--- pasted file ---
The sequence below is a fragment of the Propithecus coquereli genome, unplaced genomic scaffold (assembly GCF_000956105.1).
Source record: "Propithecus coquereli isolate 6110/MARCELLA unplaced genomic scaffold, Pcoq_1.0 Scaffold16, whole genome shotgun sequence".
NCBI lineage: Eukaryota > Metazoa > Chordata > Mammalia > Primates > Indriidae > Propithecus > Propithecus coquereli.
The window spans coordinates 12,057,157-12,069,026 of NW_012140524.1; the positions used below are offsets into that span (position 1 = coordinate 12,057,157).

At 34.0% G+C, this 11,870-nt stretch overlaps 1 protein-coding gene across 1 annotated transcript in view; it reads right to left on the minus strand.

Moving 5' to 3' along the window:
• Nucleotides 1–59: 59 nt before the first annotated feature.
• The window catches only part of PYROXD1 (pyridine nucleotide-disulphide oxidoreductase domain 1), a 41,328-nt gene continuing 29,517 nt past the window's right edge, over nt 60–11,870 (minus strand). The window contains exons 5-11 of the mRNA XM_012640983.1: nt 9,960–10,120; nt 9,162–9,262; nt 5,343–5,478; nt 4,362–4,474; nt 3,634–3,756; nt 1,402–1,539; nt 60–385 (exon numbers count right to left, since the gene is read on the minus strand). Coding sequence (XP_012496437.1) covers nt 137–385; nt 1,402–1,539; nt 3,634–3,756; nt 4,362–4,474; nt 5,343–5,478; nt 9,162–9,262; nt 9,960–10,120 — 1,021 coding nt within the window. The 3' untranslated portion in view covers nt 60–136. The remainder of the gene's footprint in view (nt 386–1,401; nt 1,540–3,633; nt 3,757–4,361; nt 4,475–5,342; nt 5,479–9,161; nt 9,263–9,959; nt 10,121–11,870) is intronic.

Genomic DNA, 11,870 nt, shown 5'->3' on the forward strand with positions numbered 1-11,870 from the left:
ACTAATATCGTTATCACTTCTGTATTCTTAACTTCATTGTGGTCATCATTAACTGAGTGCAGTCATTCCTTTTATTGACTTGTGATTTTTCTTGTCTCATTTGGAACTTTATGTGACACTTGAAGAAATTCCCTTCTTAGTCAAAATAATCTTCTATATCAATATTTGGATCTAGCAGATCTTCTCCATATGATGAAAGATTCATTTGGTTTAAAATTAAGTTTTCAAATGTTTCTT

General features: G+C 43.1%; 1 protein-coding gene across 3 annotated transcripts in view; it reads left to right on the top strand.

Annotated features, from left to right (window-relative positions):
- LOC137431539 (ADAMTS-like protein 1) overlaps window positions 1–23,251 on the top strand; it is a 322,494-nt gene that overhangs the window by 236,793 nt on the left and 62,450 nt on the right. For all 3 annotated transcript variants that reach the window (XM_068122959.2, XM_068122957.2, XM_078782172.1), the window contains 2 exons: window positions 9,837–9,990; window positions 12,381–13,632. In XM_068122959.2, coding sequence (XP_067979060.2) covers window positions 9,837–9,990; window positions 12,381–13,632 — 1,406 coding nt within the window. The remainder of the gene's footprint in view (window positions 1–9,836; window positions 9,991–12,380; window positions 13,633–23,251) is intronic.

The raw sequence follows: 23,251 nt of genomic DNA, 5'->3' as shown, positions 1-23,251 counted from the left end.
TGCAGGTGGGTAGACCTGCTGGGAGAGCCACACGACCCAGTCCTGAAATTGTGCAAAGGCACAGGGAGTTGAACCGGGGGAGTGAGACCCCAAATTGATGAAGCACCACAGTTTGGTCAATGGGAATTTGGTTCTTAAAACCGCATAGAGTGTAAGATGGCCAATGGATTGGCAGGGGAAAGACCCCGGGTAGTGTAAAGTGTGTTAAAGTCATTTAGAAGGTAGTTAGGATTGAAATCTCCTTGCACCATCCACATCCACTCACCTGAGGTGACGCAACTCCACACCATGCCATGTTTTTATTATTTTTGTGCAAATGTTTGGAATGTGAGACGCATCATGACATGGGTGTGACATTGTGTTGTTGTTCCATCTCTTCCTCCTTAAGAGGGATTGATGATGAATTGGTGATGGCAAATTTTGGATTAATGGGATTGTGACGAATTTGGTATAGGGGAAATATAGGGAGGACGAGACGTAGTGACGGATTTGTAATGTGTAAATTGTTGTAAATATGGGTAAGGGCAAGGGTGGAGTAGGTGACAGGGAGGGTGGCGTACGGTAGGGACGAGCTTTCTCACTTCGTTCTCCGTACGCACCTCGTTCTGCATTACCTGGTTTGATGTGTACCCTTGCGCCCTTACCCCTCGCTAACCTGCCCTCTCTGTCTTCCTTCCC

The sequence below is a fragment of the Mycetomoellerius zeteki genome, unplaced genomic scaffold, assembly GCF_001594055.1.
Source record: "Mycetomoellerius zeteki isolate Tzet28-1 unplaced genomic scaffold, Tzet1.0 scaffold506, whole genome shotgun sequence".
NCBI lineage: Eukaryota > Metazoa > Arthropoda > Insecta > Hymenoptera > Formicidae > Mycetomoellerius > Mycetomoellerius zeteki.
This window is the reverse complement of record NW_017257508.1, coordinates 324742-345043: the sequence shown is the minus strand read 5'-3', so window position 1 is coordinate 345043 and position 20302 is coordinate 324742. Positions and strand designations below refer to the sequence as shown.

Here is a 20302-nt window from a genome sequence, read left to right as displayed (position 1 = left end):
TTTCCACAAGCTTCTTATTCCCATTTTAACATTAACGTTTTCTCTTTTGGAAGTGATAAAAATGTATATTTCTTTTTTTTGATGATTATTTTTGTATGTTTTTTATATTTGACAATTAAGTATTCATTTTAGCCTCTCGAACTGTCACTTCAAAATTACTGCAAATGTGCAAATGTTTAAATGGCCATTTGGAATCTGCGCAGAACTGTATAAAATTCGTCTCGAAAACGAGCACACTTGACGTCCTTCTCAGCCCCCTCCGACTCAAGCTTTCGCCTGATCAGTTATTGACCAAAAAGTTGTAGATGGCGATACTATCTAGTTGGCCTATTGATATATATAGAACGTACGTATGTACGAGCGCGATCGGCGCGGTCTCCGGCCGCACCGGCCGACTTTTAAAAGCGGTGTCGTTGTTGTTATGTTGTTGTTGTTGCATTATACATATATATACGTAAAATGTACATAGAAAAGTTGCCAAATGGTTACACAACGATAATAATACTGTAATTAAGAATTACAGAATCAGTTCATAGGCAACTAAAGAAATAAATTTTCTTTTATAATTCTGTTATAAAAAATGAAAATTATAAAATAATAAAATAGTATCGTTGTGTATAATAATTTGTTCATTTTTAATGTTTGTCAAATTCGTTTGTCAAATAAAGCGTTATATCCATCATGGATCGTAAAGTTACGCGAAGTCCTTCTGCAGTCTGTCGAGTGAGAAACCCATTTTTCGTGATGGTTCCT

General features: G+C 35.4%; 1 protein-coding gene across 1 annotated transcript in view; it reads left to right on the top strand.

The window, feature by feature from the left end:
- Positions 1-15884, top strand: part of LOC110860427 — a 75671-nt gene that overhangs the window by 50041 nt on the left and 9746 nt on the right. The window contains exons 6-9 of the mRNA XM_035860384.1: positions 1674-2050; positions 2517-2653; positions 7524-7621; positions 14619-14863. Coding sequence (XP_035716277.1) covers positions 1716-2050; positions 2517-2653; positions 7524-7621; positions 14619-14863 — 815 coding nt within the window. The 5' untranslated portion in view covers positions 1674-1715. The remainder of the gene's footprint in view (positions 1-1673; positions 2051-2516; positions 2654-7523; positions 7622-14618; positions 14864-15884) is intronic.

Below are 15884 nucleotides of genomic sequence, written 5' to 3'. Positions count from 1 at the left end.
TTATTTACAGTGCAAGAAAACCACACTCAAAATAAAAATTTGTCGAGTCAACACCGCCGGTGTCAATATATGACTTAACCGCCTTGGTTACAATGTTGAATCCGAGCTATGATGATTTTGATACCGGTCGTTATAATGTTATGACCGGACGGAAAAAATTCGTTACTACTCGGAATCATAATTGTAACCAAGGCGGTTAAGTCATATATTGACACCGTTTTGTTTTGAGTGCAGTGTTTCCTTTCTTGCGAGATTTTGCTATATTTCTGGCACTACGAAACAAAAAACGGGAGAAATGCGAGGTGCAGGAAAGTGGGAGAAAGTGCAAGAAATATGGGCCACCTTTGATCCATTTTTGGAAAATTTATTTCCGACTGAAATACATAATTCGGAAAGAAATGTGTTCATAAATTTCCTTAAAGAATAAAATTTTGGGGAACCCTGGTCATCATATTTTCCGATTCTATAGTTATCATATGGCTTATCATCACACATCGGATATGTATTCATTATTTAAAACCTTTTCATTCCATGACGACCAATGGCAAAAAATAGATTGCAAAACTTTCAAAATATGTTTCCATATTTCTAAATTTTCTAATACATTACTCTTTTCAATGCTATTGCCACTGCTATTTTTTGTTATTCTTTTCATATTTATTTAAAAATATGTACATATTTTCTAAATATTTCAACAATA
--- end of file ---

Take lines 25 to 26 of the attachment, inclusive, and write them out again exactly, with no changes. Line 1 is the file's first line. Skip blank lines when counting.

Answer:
Below are 15884 nucleotides of genomic sequence, written 5' to 3'. Positions count from 1 at the left end.
TTATTTACAGTGCAAGAAAACCACACTCAAAATAAAAATTTGTCGAGTCAACACCGCCGGTGTCAATATATGACTTAACCGCCTTGGTTACAATGTTGAATCCGAGCTATGATGATTTTGATACCGGTCGTTATAATGTTATGACCGGACGGAAAAAATTCGTTACTACTCGGAATCATAATTGTAACCAAGGCGGTTAAGTCATATATTGACACCGTTTTGTTTTGAGTGCAGTGTTTCCTTTCTTGCGAGATTTTGCTATATTTCTGGCACTACGAAACAAAAAACGGGAGAAATGCGAGGTGCAGGAAAGTGGGAGAAAGTGCAAGAAATATGGGCCACCTTTGATCCATTTTTGGAAAATTTATTTCCGACTGAAATACATAATTCGGAAAGAAATGTGTTCATAAATTTCCTTAAAGAATAAAATTTTGGGGAACCCTGGTCATCATATTTTCCGATTCTATAGTTATCATATGGCTTATCATCACACATCGGATATGTATTCATTATTTAAAACCTTTTCATTCCATGACGACCAATGGCAAAAAATAGATTGCAAAACTTTCAAAATATGTTTCCATATTTCTAAATTTTCTAATACATTACTCTTTTCAATGCTATTGCCACTGCTATTTTTTGTTATTCTTTTCATATTTATTTAAAAATATGTACATATTTTCTAAATATTTCAACAATA